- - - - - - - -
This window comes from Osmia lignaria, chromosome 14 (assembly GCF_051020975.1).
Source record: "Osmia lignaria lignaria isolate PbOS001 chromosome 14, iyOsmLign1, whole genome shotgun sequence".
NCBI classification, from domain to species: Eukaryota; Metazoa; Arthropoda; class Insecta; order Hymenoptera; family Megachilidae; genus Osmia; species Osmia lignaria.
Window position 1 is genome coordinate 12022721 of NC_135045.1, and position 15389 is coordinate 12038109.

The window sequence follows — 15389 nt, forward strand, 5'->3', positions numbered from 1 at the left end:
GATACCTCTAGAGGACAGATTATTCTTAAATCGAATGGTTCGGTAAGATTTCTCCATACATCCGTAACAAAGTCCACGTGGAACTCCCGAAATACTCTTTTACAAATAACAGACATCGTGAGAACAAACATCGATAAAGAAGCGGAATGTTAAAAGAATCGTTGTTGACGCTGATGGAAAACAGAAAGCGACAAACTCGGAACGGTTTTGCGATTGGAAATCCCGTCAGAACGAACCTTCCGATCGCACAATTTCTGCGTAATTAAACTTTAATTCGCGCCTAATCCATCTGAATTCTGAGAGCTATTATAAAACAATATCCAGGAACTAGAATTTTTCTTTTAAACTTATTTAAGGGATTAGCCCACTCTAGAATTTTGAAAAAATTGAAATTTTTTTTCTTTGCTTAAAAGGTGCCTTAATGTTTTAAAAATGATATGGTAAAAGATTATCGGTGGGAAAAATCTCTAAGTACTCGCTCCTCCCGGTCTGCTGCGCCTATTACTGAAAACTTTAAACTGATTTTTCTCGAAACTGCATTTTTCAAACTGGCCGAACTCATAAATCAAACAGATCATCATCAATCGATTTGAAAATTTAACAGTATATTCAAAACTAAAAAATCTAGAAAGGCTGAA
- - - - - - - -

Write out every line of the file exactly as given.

This window comes from Osmia lignaria, chromosome 14 (assembly GCF_051020975.1).
Source record: "Osmia lignaria lignaria isolate PbOS001 chromosome 14, iyOsmLign1, whole genome shotgun sequence".
NCBI classification, from domain to species: Eukaryota; Metazoa; Arthropoda; class Insecta; order Hymenoptera; family Megachilidae; genus Osmia; species Osmia lignaria.
Window position 1 is genome coordinate 12022721 of NC_135045.1, and position 15389 is coordinate 12038109.

The window sequence follows — 15389 nt, forward strand, 5'->3', positions numbered from 1 at the left end:
GATACCTCTAGAGGACAGATTATTCTTAAATCGAATGGTTCGGTAAGATTTCTCCATACATCCGTAACAAAGTCCACGTGGAACTCCCGAAATACTCTTTTACAAATAACAGACATCGTGAGAACAAACATCGATAAAGAAGCGGAATGTTAAAAGAATCGTTGTTGACGCTGATGGAAAACAGAAAGCGACAAACTCGGAACGGTTTTGCGATTGGAAATCCCGTCAGAACGAACCTTCCGATCGCACAATTTCTGCGTAATTAAACTTTAATTCGCGCCTAATCCATCTGAATTCTGAGAGCTATTATAAAACAATATCCAGGAACTAGAATTTTTCTTTTAAACTTATTTAAGGGATTAGCCCACTCTAGAATTTTGAAAAAATTGAAATTTTTTTTCTTTGCTTAAAAGGTGCCTTAATGTTTTAAAAATGATATGGTAAAAGATTATCGGTGGGAAAAATCTCTAAGTACTCGCTCCTCCCGGTCTGCTGCGCCTATTACTGAAAACTTTAAACTGATTTTTCTCGAAACTGCATTTTTCAAACTGGCCGAACTCATAAATCAAACAGATCATCATCAATCGATTTGAAAATTTAACAGTATATTCAAAACTAAAAAATCTAGAAAGGCTGAA